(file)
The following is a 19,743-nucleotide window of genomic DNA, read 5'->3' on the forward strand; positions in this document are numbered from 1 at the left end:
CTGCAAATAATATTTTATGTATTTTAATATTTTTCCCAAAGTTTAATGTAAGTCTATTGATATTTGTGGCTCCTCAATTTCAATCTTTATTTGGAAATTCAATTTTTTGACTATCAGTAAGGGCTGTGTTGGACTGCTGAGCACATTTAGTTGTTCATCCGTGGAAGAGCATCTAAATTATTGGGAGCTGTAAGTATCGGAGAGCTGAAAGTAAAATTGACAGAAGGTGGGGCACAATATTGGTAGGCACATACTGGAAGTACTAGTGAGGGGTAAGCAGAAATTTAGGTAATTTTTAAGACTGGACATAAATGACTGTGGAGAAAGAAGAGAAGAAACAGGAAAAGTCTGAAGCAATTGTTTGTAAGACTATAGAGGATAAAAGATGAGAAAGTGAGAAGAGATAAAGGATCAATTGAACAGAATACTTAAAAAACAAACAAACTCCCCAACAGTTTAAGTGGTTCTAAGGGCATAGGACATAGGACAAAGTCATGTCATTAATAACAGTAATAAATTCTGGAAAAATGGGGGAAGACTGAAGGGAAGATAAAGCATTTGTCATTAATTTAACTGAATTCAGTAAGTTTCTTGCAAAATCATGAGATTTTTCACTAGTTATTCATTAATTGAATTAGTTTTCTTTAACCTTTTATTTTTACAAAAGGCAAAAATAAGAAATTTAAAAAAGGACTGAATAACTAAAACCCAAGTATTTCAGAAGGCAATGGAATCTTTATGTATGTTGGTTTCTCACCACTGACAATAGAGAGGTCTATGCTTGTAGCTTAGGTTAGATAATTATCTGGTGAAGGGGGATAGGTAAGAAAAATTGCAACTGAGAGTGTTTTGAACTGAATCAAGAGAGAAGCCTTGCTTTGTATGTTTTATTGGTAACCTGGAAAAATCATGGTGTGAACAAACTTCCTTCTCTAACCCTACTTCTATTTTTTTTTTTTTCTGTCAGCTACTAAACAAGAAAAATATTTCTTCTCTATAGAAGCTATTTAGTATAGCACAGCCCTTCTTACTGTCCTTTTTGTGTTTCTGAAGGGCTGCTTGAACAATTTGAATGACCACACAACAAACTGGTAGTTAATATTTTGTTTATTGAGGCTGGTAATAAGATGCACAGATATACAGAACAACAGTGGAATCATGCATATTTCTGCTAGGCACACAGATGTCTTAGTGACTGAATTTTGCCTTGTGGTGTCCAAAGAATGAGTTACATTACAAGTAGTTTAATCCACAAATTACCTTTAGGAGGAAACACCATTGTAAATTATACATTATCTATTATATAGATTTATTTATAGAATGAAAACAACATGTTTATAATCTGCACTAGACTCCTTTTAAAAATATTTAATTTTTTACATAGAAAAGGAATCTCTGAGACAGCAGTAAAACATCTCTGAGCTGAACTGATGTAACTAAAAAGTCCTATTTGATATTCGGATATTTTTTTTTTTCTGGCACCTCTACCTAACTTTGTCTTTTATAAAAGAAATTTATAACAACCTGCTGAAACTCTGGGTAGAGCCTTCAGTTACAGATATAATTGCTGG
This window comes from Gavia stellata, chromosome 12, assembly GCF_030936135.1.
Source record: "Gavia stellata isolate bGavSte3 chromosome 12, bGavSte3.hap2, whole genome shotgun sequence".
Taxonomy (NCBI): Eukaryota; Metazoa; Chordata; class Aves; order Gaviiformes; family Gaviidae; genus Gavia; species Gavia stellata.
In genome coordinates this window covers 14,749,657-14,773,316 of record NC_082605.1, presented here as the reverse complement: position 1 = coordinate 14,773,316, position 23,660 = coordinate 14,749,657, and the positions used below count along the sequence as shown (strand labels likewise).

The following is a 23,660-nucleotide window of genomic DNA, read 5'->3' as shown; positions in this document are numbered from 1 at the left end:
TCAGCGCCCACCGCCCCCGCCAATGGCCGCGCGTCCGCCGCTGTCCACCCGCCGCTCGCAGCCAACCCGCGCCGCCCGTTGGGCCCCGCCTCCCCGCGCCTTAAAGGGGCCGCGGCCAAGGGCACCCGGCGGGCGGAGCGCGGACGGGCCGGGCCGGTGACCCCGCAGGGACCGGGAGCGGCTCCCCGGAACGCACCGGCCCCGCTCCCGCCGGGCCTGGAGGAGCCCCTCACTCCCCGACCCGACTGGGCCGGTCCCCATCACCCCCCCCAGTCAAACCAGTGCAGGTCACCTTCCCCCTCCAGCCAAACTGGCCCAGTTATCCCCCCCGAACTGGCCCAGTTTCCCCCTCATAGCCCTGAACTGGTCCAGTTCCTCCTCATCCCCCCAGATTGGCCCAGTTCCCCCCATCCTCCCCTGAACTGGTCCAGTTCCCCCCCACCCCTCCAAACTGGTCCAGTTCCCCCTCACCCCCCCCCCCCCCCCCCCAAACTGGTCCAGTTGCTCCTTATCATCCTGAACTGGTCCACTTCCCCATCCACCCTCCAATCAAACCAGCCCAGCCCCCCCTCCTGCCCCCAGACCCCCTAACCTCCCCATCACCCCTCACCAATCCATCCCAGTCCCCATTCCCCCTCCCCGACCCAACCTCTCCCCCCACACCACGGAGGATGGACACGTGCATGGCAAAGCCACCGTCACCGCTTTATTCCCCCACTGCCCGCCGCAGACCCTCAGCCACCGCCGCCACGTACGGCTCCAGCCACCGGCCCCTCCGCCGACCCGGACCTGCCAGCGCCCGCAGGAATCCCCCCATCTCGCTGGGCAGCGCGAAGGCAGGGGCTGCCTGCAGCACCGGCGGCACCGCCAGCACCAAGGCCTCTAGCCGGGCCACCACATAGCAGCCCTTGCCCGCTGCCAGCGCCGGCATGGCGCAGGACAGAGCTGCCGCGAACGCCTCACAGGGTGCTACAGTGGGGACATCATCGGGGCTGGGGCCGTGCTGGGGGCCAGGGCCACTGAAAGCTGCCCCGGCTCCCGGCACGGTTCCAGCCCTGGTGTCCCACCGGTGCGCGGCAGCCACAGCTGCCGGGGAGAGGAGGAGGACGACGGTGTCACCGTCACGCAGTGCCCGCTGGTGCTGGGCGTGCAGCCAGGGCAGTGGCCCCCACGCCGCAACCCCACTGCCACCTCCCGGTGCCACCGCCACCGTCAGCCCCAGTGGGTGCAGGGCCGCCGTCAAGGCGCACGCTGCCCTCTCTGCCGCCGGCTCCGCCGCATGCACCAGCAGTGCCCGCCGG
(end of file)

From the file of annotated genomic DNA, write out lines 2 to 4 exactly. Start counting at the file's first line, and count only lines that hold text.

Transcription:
CTGCAAATAATATTTTATGTATTTTAATATTTTTCCCAAAGTTTAATGTAAGTCTATTGATATTTGTGGCTCCTCAATTTCAATCTTTATTTGGAAATTCAATTTTTTGACTATCAGTAAGGGCTGTGTTGGACTGCTGAGCACATTTAGTTGTTCATCCGTGGAAGAGCATCTAAATTATTGGGAGCTGTAAGTATCGGAGAGCTGAAAGTAAAATTGACAGAAGGTGGGGCACAATATTGGTAGGCACATACTGGAAGTACTAGTGAGGGGTAAGCAGAAATTTAGGTAATTTTTAAGACTGGACATAAATGACTGTGGAGAAAGAAGAGAAGAAACAGGAAAAGTCTGAAGCAATTGTTTGTAAGACTATAGAGGATAAAAGATGAGAAAGTGAGAAGAGATAAAGGATCAATTGAACAGAATACTTAAAAAACAAACAAACTCCCCAACAGTTTAAGTGGTTCTAAGGGCATAGGACATAGGACAAAGTCATGTCATTAATAACAGTAATAAATTCTGGAAAAATGGGGGAAGACTGAAGGGAAGATAAAGCATTTGTCATTAATTTAACTGAATTCAGTAAGTTTCTTGCAAAATCATGAGATTTTTCACTAGTTATTCATTAATTGAATTAGTTTTCTTTAACCTTTTATTTTTACAAAAGGCAAAAATAAGAAATTTAAAAAAGGACTGAATAACTAAAACCCAAGTATTTCAGAAGGCAATGGAATCTTTATGTATGTTGGTTTCTCACCACTGACAATAGAGAGGTCTATGCTTGTAGCTTAGGTTAGATAATTATCTGGTGAAGGGGGATAGGTAAGAAAAATTGCAACTGAGAGTGTTTTGAACTGAATCAAGAGAGAAGCCTTGCTTTGTATGTTTTATTGGTAACCTGGAAAAATCATGGTGTGAACAAACTTCCTTCTCTAACCCTACTTCTATTTTTTTTTTTTTCTGTCAGCTACTAAACAAGAAAAATATTTCTTCTCTATAGAAGCTATTTAGTATAGCACAGCCCTTCTTACTGTCCTTTTTGTGTTTCTGAAGGGCTGCTTGAACAATTTGAATGACCACACAACAAACTGGTAGTTAATATTTTGTTTATTGAGGCTGGTAATAAGATGCACAGATATACAGAACAACAGTGGAATCATGCATATTTCTGCTAGGCACACAGATGTCTTAGTGACTGAATTTTGCCTTGTGGTGTCCAAAGAATGAGTTACATTACAAGTAGTTTAATCCACAAATTACCTTTAGGAGGAAACACCATTGTAAATTATACATTATCTATTATATAGATTTATTTATAGAATGAAAACAACATGTTTATAATCTGCACTAGACTCCTTTTAAAAATATTTAATTTTTTACATAGAAAAGGAATCTCTGAGACAGCAGTAAAACATCTCTGAGCTGAACTGATGTAACTAAAAAGTCCTATTTGATATTCGGATATTTTTTTTTTTCTGGCACCTCTACCTAACTTTGTCTTTTATAAAAGAAATTTATAACAACCTGCTGAAACTCTGGGTAGAGCCTTCAGTTACAGATATAATTGCTGG
This window comes from Gavia stellata, chromosome 12, assembly GCF_030936135.1.
Source record: "Gavia stellata isolate bGavSte3 chromosome 12, bGavSte3.hap2, whole genome shotgun sequence".